I was climbing the road to Ta-no-hara 田の原 by about 5:30 the next morning. When I reached the clearings of Ontake 2240's ski hills I could gaze clearly at the first stirrings of the morning swelling up behind the Kiso Range.
At Ta-no-hara I climbed from my car and took in my first breaths of the cool air there. I looked up at Ontake-san. The mountain was exquisite.
Eager to get climbing, I tightened my boots and quickly hefted my pack. My worshiper's bell, that I had inherited from the summit on a previous ascent, rang out, cracking the solitude of the cold air. Just below the treeline the sun spilled over the Kiso Range and flooded the landscape with it's warmth and light.

Above the treeline I gained views of the hills and valleys below, with just enough time to see the wall of clouds about to smack into Ontake-san. In my head--and just a bit outside of my head-- I cursed the weather forecasters of the world.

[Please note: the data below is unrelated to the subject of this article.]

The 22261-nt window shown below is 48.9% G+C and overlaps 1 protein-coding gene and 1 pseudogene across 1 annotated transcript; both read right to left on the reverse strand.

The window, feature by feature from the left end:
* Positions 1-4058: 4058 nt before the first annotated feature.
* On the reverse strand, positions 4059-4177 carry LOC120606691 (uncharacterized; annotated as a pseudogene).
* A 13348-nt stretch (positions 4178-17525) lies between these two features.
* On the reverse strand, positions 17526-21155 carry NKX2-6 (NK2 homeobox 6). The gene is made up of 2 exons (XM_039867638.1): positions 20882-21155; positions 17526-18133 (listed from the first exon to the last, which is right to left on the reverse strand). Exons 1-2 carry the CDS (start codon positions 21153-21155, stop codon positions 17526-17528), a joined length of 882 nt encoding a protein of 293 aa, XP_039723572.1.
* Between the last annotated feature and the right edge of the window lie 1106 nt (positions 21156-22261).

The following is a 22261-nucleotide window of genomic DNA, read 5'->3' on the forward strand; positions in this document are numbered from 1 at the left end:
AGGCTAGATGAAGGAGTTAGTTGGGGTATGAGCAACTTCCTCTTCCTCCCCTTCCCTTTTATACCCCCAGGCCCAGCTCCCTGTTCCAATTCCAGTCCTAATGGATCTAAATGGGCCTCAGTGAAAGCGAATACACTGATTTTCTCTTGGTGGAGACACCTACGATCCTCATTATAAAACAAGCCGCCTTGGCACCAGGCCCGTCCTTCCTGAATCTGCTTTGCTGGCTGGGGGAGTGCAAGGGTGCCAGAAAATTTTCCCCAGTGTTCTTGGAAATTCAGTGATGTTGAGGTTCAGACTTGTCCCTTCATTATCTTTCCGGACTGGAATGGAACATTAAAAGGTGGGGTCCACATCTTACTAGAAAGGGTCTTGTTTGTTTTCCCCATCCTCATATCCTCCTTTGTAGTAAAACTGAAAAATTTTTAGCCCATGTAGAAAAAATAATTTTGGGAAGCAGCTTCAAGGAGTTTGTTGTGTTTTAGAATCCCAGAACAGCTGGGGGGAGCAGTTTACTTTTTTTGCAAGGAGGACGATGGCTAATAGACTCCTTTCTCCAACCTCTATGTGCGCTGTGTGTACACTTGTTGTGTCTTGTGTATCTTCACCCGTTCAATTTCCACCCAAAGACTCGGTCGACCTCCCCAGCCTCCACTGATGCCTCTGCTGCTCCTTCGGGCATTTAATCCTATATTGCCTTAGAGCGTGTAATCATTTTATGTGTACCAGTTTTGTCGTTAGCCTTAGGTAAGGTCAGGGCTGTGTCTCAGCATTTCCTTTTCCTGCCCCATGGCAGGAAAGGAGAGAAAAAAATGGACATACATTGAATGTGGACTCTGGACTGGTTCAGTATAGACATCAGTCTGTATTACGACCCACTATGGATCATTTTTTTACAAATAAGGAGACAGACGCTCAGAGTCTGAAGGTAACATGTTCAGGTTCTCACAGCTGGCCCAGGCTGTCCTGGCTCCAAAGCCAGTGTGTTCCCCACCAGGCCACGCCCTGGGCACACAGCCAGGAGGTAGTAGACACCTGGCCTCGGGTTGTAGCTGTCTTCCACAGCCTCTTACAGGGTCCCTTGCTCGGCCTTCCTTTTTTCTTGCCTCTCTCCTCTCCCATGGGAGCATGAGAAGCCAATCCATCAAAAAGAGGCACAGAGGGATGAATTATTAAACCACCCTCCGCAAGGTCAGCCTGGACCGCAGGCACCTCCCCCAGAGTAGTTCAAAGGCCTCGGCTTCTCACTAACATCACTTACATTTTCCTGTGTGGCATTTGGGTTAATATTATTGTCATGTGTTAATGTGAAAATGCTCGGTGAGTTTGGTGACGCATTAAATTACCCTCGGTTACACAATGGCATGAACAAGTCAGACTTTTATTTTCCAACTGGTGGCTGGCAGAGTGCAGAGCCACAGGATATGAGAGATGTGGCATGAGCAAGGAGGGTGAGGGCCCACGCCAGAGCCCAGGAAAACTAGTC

"Keep going". . ."retreat". . ."wait a few minutes". . ."fuck"--my head was a snowstorm of thoughts. I wasn't so concerned with bad weather on the mountain; I knew my way at least as far as the summit. The fear that was nagging me was of snow down below. I had come in a small "k-car" (660cc engine) with no snow tires; THAT was the descent I was worried about. However, always a captive of the lure of the mountain I kept moving upward, promising myself that I'd turn back if the weather didn't let up.

I made it to the Otaki summit in about an hour and a half. There I encountered a frozen world. Everything was still within the stone walls of the shrine, but stepping out towards Ken-ga-mine 剣ヶ峰, Ontake's true summit, I was smacked by wind coursing up from the southwest.